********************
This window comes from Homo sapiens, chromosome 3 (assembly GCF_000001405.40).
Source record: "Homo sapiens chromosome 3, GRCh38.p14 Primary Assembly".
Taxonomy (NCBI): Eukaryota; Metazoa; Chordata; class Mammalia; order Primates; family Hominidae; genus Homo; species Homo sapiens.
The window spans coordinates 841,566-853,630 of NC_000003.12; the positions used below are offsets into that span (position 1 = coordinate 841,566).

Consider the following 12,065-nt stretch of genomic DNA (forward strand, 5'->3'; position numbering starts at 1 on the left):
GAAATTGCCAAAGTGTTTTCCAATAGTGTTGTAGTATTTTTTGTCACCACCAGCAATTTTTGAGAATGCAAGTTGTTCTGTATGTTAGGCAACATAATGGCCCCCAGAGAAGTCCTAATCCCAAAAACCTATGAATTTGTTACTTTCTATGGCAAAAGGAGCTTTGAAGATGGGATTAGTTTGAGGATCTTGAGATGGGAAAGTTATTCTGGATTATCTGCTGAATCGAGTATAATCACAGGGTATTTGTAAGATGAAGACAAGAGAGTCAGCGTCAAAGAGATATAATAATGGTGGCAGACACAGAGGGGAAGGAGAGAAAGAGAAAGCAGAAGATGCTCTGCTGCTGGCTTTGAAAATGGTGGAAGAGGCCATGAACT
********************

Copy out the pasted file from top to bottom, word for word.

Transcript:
This window comes from Homo sapiens, chromosome 3 (assembly GCF_000001405.40).
Source record: "Homo sapiens chromosome 3, GRCh38.p14 Primary Assembly".
Taxonomy (NCBI): Eukaryota; Metazoa; Chordata; class Mammalia; order Primates; family Hominidae; genus Homo; species Homo sapiens.
The window spans coordinates 841,566-853,630 of NC_000003.12; the positions used below are offsets into that span (position 1 = coordinate 841,566).

Consider the following 12,065-nt stretch of genomic DNA (forward strand, 5'->3'; position numbering starts at 1 on the left):
GAAATTGCCAAAGTGTTTTCCAATAGTGTTGTAGTATTTTTTGTCACCACCAGCAATTTTTGAGAATGCAAGTTGTTCTGTATGTTAGGCAACATAATGGCCCCCAGAGAAGTCCTAATCCCAAAAACCTATGAATTTGTTACTTTCTATGGCAAAAGGAGCTTTGAAGATGGGATTAGTTTGAGGATCTTGAGATGGGAAAGTTATTCTGGATTATCTGCTGAATCGAGTATAATCACAGGGTATTTGTAAGATGAAGACAAGAGAGTCAGCGTCAAAGAGATATAATAATGGTGGCAGACACAGAGGGGAAGGAGAGAAAGAGAAAGCAGAAGATGCTCTGCTGCTGGCTTTGAAAATGGTGGAAGAGGCCATGAACT